Tegretol* in the treatment of trigeminal neuralgia in thirty patients

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THE earliest known description of a painful affliction of the face which might be considered as trigeminal neuralgia, according to Stookey and Ransohoff,1 is found in the writings of Aretaeus in the first century A.D., and the first full description by a physician of tic douloureux together with an account of his treatment is that by Locke. In 1776, Fothergill2 reported 14 cases of facial pain that was typical trigeminal neuralgia.

The medical treatment of this disease has been disappointing since the entity was first described. In recent years, anticonvulsants have been advocated as therapy for trigeminal neuralgia.3–7 Blom5 contended that diphenylhydantoin, in addition to its anticonvulsant properties, affects synaptic transmission at levels caudal to the mesencephalon, and on this basis he has used the drug in the treatment of tic douloureux. The beneficial effects have generally been confirmed,8–13 however results with this drug are variable. Administered in low doses, diphenylhydantoin often is ineffective, while the high dosages sometimes necessary to control symptoms are poorly tolerated.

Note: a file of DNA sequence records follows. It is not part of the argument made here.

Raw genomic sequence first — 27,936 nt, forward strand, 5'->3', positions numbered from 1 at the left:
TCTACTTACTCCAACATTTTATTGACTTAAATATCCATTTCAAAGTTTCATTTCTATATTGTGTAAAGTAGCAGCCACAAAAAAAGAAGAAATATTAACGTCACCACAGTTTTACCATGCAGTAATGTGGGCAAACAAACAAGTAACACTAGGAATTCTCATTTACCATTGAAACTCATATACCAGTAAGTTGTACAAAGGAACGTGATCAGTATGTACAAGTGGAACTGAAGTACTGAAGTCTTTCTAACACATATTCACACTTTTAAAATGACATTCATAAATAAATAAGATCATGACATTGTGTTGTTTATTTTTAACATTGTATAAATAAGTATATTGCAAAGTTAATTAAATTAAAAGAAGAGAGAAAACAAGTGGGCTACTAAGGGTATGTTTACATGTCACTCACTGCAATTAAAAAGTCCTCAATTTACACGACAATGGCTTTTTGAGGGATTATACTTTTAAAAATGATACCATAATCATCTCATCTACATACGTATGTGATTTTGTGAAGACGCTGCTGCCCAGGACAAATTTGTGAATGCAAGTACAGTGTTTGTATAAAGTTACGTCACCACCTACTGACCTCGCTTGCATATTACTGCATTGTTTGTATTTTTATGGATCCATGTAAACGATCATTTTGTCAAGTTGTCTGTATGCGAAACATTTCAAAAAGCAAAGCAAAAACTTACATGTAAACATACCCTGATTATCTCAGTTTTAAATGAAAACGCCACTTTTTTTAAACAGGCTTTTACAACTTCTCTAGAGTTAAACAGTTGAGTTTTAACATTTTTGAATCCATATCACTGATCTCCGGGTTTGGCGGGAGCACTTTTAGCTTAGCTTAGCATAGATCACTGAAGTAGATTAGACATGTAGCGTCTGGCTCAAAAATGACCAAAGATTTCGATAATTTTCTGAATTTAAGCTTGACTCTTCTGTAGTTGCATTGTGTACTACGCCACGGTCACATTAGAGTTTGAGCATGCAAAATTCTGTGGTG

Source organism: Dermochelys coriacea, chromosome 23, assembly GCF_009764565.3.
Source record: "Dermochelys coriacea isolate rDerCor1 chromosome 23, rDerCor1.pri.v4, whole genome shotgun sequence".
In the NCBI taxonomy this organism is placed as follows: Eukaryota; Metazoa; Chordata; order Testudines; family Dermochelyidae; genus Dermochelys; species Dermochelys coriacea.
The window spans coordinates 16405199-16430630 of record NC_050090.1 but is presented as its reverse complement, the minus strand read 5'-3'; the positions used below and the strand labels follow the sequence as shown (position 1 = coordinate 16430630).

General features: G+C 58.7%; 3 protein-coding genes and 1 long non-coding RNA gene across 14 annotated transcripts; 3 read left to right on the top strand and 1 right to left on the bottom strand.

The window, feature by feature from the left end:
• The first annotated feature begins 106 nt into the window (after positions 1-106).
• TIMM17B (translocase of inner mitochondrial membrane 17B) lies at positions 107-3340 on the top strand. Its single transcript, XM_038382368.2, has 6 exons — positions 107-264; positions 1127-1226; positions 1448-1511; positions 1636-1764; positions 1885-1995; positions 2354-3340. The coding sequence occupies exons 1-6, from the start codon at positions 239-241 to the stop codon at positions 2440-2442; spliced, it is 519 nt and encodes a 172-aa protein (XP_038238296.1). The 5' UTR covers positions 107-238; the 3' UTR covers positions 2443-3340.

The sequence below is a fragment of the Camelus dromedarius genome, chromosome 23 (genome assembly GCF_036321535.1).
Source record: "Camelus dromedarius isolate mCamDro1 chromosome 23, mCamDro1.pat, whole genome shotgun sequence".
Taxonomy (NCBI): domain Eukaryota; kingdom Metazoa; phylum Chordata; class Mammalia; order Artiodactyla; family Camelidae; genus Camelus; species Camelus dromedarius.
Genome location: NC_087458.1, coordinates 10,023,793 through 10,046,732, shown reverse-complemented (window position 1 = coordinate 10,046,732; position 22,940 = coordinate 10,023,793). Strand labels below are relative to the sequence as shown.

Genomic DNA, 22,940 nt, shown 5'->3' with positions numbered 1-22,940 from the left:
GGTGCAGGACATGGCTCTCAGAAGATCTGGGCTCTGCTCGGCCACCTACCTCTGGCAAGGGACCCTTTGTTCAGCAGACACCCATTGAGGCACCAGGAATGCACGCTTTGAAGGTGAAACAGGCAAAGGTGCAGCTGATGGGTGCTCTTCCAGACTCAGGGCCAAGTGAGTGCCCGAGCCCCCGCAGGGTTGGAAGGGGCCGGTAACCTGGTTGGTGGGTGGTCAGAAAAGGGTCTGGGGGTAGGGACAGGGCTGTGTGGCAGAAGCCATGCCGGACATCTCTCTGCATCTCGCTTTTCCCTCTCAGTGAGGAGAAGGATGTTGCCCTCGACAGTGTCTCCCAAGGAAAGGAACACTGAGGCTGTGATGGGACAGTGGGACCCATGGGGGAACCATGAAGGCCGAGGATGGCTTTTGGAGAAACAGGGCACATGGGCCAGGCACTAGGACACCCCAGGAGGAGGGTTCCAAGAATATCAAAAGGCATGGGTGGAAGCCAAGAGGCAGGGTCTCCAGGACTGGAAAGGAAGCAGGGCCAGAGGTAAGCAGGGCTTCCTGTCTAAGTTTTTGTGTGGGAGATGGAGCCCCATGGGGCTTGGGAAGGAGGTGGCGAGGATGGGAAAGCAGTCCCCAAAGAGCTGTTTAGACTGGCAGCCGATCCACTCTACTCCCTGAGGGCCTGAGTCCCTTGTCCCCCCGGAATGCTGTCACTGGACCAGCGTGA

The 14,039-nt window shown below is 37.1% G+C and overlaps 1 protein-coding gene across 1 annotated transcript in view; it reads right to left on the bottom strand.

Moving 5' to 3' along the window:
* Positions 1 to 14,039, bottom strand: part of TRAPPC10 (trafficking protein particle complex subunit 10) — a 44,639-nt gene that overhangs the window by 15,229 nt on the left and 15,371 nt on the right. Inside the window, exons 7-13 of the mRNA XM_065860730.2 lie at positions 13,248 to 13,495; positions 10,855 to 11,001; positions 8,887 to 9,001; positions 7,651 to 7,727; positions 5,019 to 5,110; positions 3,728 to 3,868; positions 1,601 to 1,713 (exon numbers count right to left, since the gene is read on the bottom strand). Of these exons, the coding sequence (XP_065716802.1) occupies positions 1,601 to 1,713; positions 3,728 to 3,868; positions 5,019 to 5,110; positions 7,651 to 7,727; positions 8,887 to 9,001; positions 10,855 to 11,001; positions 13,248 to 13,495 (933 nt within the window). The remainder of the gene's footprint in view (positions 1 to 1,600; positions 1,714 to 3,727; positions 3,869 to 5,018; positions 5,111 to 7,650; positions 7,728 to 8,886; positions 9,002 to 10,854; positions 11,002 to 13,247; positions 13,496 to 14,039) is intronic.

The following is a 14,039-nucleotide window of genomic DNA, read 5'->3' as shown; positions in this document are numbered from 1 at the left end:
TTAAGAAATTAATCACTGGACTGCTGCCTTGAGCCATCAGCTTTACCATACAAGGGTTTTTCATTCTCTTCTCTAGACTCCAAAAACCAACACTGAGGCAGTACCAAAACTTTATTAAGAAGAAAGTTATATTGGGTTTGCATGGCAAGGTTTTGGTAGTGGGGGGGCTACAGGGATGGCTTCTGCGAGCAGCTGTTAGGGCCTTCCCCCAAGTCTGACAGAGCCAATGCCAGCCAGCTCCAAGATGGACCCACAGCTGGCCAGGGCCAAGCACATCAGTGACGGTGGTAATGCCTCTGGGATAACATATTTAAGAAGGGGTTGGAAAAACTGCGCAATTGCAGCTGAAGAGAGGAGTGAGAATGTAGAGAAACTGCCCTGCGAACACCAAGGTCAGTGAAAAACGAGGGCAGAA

Blom3 and others6–8, 14–23 have reported their experience with Tegretol in the treatment of trigeminal neuralgia. The results have been most promising in that the drug produced a consistent decrease in painful paroxysms and was tolerated well by most patients. Our report is an evaluation of our experience using Tegretol in the treatment of trigeminal neuralgia in 30 patients.

Materials and methods

Tegretol was administered to a total of 36 patients, of whom 30 had trigeminal neuralgia. The other six patients had atypical facial . . .



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